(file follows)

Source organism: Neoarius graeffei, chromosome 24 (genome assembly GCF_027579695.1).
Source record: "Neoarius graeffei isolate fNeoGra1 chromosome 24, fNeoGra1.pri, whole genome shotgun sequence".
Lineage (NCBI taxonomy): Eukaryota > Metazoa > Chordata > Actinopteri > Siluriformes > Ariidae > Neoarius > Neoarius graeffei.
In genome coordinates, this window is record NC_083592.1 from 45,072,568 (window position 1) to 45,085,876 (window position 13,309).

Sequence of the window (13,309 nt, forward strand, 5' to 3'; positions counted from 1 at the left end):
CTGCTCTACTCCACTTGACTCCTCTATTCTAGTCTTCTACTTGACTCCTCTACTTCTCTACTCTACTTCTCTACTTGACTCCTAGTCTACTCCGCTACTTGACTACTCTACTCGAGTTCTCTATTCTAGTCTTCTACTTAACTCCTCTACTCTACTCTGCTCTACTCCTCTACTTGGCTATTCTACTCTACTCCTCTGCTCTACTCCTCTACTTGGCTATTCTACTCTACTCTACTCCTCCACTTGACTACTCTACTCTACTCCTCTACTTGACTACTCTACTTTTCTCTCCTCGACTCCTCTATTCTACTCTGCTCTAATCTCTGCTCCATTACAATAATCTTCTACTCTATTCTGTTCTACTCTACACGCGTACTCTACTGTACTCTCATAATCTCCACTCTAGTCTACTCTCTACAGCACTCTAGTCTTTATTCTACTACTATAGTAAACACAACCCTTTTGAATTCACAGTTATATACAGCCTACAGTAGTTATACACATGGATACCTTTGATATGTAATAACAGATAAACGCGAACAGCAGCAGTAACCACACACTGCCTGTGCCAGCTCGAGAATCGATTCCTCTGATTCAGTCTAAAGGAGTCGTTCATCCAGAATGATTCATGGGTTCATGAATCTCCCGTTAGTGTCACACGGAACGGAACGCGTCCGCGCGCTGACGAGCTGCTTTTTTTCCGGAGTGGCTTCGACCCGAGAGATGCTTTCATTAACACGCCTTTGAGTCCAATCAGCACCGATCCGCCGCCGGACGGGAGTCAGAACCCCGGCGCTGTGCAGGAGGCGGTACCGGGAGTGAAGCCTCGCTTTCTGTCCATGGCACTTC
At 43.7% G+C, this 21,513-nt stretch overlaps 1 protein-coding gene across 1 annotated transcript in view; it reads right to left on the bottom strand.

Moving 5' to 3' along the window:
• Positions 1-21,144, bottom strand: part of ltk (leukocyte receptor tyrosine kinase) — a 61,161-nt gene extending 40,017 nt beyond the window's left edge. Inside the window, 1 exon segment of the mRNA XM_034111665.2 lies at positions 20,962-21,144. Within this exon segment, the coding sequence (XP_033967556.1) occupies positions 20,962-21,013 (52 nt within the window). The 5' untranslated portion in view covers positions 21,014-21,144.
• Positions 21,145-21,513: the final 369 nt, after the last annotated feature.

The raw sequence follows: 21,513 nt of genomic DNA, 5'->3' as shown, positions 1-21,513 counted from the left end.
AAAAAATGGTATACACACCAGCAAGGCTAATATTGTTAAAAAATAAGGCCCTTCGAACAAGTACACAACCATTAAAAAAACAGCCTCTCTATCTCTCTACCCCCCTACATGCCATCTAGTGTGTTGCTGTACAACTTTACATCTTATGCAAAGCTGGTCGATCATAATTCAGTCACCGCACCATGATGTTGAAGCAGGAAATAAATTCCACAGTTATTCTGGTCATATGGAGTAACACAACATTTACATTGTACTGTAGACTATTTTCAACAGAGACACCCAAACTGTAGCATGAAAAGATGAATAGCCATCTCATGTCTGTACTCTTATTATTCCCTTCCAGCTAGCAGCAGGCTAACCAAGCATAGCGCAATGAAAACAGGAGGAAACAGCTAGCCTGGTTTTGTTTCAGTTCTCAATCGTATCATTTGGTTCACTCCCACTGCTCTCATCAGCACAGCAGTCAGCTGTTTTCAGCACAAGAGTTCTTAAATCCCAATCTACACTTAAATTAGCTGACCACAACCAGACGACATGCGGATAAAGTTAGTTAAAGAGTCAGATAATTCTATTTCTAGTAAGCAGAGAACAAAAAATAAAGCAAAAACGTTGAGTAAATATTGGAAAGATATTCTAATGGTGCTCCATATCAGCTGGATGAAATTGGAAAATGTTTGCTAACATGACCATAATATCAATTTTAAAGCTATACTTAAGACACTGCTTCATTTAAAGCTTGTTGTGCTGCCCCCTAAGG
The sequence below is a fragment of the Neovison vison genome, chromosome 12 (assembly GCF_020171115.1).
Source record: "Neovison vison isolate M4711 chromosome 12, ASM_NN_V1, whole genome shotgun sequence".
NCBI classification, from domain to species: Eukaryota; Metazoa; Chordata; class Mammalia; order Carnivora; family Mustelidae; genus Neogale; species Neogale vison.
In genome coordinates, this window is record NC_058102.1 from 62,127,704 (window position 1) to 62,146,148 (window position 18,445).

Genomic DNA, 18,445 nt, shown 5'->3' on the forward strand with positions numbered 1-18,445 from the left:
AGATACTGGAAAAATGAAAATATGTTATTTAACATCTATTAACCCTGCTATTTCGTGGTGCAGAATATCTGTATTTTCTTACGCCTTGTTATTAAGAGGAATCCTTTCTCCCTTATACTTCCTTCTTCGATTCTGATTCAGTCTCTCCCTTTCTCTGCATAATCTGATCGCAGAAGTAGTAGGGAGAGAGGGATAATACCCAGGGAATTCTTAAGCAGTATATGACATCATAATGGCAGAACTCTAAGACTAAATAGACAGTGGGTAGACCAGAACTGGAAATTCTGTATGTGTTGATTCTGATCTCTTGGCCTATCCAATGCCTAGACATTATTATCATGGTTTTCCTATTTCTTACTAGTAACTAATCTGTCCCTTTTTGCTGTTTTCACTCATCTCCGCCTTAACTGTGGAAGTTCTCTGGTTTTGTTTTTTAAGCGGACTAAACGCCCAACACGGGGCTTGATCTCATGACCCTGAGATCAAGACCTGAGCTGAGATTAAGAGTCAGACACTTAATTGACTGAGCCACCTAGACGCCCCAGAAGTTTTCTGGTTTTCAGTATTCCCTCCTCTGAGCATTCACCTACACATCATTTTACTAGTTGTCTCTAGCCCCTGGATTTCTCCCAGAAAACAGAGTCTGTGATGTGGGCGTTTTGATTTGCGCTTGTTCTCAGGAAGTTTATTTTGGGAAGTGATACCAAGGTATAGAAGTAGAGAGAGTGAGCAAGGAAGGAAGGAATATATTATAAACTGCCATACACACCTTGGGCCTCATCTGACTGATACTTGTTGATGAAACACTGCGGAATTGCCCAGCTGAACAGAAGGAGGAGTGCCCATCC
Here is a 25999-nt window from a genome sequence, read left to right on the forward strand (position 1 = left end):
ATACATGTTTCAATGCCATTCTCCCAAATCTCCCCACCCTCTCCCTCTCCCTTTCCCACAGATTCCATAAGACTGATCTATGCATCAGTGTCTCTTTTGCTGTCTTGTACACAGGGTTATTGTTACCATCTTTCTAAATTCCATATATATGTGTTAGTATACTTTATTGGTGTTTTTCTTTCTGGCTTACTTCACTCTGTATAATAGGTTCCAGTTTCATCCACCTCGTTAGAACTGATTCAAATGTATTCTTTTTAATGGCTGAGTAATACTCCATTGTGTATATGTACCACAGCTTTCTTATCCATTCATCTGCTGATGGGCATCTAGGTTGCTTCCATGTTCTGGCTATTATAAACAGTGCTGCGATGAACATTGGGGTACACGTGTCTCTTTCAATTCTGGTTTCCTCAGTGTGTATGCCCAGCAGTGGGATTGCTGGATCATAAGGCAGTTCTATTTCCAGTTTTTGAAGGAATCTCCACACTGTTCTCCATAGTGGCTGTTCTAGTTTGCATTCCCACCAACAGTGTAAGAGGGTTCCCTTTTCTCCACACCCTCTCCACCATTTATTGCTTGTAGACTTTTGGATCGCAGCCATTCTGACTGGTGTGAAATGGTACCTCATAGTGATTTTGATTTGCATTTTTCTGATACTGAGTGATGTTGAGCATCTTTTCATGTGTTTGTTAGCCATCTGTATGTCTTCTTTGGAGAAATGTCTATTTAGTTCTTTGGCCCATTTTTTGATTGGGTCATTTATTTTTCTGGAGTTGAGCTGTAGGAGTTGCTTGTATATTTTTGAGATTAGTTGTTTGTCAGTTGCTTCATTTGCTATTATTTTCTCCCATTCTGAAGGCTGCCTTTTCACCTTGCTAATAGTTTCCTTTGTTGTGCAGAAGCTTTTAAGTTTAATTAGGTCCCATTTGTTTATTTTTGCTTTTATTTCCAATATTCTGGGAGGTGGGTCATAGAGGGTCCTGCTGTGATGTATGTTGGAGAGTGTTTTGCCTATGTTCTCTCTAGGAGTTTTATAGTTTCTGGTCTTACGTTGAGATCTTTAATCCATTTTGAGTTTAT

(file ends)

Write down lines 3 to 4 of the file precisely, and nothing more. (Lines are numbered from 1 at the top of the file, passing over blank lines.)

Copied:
Lineage (NCBI taxonomy): Eukaryota > Metazoa > Chordata > Actinopteri > Siluriformes > Ariidae > Neoarius > Neoarius graeffei.
In genome coordinates, this window is record NC_083592.1 from 45,072,568 (window position 1) to 45,085,876 (window position 13,309).